The next day I went on my way. As I neared my home village I met a group of children that I had been trying to teach, and I spoke to them in Samoan. They looked at me, grabbed their breech cloths and scampered away. I was amazed but traveled on home. Brother Carpenter met me and I asked him where the children were and what was wrong. He told me they had run to tell their parents that I was back and that I spoke just like Brother Wood.
Taken from "Joseph Harris Merrill & Grace Emma Hale Merrill: Their autobiographies, Descendant & Pioneer Ancestors" by Katie M. Olsen and Ann M Jones. pg 28-30.
Joseph Harris Merrill's Samoan Translation of the Book of Mormon
Colaborador: kblack Created: 1 year ago Updated: 1 year ago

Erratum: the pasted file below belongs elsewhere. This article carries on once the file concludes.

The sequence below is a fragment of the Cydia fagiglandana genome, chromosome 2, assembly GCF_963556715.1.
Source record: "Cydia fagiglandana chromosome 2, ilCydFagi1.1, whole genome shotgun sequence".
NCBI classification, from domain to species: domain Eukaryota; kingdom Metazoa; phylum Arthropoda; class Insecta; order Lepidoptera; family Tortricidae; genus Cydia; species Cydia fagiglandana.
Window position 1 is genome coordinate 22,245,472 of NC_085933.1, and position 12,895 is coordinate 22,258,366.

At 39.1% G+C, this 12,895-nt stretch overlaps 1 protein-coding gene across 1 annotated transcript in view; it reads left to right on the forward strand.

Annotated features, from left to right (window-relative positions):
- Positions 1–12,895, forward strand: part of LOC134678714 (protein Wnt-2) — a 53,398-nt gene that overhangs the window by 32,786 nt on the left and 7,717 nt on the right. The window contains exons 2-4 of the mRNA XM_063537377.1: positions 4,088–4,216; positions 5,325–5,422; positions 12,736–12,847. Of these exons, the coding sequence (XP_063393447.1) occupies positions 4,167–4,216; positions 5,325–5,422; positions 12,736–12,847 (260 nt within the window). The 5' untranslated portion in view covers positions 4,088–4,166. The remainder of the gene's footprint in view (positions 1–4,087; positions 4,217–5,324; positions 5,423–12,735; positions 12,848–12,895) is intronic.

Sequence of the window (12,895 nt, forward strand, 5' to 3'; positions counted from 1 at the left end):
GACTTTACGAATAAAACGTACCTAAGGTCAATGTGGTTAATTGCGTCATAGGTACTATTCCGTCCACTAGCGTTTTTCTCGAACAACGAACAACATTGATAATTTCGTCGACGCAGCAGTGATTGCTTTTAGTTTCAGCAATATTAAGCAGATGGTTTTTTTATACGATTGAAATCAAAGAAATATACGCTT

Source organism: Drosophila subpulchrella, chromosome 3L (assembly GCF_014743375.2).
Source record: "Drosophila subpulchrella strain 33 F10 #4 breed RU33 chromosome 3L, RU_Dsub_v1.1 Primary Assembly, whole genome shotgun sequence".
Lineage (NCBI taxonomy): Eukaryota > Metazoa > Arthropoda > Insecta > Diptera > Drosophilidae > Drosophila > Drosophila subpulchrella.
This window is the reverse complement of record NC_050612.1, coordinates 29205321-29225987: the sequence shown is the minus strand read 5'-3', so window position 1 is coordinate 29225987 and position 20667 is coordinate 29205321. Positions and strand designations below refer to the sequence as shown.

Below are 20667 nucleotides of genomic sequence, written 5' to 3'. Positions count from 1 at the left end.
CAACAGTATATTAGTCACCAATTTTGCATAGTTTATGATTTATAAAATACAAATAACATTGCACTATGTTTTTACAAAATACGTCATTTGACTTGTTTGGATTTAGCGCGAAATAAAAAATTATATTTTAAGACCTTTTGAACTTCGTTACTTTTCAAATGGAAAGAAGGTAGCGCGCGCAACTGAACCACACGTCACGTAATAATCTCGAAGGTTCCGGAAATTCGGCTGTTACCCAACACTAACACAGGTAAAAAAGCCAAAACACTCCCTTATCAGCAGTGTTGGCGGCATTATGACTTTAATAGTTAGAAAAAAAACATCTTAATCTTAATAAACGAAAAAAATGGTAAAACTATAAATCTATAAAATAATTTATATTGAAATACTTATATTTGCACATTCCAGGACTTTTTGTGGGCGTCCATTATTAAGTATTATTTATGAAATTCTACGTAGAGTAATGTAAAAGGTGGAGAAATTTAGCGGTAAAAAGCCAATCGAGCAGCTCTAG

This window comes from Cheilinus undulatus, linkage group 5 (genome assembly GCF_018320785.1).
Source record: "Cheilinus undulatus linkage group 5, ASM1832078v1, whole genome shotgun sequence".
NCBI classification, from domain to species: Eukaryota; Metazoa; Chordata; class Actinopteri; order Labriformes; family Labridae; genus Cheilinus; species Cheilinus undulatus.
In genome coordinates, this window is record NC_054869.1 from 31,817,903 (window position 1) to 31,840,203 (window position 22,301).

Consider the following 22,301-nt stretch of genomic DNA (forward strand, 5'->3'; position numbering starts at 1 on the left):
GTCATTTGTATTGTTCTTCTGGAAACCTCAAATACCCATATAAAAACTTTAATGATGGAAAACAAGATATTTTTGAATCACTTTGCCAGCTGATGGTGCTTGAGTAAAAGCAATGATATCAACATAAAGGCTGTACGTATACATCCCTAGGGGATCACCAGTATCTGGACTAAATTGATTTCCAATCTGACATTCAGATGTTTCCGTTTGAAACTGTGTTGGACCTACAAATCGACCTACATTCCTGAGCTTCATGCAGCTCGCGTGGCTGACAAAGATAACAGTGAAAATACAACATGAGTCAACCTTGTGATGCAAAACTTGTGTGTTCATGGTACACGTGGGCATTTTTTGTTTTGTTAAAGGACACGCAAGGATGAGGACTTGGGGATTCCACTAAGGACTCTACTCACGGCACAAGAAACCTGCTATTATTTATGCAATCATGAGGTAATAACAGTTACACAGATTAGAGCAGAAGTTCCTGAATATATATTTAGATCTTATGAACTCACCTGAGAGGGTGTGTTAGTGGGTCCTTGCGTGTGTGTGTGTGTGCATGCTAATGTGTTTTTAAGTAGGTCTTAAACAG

from a research paper by Ann M. Jones
There have been two translations of the Book of Mormon into Samoan. According to the records of the Office of the Church Historian, the second translation was begun on November 9, 1900, by Elders Sears and Smart. A month before this, September 26, 1900, Elder Sears sought and received the approval of the First Presidency in this undertaking. The translation was later published in 1903 and is presently being used in the Islands.
In 1892-93, J. Hatten Carpenter and Joseph H. Merrill worked on the first translation. This translation was never completed, though only two and a half books needed to be translated to complete the work. Elder Merrill's translation is no longer available, and his diary is the only source of information on his part in the translation of the Book of Mormon.